Maybe you need to call a work colleague back, but you didn’t finish the project you were supposed to have done so you avoid meeting. You then keep procrastinating and make the situation worse. Or you might be someone who makes an appointment for something inconsequential like getting your nails done or your oil changed, but when you realize you can’t make it, you feel anxious and upset about cancelling and don’t do it; instead, you avoid it and get your nails done or your oil changed somewhere else next time.

When your freeze characteristics are at their worst you can be isolating, incapable of making decisions, codependent, or a couch potato. You think there’s no way to connect and you hide to be safe.

Some of the feelings you identify with often are anxiety, depression, beating yourself up, overwhelm and regret.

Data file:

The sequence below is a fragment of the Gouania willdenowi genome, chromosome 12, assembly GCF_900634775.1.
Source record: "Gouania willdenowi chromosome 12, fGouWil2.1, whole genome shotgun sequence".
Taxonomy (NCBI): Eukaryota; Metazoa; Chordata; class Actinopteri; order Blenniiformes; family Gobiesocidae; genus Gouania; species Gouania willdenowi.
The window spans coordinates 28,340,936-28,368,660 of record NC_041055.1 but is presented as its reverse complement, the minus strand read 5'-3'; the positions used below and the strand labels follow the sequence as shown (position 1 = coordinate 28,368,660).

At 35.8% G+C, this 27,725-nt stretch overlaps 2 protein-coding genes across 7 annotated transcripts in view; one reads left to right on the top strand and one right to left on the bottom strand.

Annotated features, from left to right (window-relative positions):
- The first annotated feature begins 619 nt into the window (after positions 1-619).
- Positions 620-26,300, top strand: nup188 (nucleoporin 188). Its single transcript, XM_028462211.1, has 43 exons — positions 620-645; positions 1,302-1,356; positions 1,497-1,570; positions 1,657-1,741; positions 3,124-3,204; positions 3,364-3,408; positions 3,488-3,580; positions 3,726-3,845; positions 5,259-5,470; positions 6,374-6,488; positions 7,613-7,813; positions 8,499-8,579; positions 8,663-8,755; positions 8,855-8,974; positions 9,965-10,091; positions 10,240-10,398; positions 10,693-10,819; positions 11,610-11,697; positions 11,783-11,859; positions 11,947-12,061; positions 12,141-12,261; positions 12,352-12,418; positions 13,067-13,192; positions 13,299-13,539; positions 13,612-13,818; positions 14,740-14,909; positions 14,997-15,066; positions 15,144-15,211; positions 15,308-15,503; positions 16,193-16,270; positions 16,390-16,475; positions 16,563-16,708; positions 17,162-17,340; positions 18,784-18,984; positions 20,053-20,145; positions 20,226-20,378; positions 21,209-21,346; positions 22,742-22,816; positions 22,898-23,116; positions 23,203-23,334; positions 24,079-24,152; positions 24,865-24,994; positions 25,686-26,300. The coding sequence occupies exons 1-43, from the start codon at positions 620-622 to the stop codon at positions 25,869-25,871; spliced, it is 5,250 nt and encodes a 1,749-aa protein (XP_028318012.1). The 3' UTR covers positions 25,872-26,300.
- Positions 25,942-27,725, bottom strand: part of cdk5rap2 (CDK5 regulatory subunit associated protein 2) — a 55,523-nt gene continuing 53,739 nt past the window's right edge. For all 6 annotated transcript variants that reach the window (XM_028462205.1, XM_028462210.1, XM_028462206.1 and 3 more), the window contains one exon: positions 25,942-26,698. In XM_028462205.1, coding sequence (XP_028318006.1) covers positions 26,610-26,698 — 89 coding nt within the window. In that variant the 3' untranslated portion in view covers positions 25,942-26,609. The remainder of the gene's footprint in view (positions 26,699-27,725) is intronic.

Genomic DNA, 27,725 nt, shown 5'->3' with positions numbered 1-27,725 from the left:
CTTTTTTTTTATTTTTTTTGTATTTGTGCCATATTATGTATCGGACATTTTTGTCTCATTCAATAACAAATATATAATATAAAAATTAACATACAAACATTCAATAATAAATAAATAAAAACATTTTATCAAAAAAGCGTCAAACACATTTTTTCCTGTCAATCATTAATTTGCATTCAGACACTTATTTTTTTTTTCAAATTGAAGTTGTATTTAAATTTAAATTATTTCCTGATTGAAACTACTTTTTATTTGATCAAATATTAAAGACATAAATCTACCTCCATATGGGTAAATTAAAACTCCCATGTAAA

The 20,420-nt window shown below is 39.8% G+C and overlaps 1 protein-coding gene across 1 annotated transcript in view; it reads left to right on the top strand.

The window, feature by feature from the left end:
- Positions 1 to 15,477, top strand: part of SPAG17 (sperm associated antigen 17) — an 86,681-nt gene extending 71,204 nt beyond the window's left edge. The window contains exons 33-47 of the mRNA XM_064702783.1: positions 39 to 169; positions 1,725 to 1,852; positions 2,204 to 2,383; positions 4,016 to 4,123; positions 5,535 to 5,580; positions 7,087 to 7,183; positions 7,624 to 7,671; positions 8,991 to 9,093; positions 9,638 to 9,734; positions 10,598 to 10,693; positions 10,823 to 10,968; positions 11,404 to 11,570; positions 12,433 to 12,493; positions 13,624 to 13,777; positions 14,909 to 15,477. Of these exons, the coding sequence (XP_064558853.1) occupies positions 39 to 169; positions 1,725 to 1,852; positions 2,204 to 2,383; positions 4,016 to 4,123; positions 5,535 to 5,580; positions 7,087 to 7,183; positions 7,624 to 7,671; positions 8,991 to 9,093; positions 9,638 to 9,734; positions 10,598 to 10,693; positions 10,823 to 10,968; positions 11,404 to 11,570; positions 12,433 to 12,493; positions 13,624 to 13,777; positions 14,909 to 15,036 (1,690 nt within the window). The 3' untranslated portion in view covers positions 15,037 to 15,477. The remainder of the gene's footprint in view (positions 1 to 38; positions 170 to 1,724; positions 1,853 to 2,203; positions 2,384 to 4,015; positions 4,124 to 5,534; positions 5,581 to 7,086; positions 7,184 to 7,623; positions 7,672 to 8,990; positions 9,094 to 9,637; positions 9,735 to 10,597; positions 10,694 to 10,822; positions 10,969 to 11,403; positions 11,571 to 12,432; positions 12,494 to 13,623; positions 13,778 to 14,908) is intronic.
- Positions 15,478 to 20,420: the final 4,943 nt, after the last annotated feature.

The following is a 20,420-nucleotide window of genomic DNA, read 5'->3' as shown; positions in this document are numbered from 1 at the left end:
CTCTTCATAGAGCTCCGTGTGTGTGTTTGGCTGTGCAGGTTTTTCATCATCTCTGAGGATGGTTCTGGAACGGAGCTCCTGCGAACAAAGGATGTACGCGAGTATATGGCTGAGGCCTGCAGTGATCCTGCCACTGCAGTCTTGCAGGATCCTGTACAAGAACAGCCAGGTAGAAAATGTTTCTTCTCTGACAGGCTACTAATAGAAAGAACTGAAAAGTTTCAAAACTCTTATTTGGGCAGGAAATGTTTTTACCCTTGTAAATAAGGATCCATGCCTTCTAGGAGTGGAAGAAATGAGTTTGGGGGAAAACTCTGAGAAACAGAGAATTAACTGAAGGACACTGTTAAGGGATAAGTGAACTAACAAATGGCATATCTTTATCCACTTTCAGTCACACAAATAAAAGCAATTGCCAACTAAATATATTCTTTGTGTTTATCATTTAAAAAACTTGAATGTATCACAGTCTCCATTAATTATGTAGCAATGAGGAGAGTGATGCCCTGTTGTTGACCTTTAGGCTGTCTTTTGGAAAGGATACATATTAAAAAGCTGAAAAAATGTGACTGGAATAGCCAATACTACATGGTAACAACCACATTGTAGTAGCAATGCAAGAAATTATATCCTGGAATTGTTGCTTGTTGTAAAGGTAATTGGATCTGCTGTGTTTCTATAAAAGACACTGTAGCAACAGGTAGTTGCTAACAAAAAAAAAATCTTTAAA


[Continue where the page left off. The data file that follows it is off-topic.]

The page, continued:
4. Or Maybe You Fawn

In Pete Walker’s book he says, “Fawn types seek safety by merging with the wishes, needs and demands of others. They act as if they unconsciously believe that the price of admission to any relationship is the forfeiture of all their needs, rights, preferences and boundaries.”

Fawning is basically gnarly codependency. You’re focused on getting the approval of other people so you end up trying to twist yourself into whatever it is they’re looking for so you can feel safe in your relationships. Maybe you feel like no one ever gets you or understands you.

Your boundaries end up being nonexistent as you say yes to whatever’s asked of you, even when it’s to your own detriment. You don’t get your own work in on time because you were helping a coworker, or you have no time for yourself because you were doing 100 things for your family. You overcommit often or do things you don’t want to do because “no” is not a word you’re comfortable with.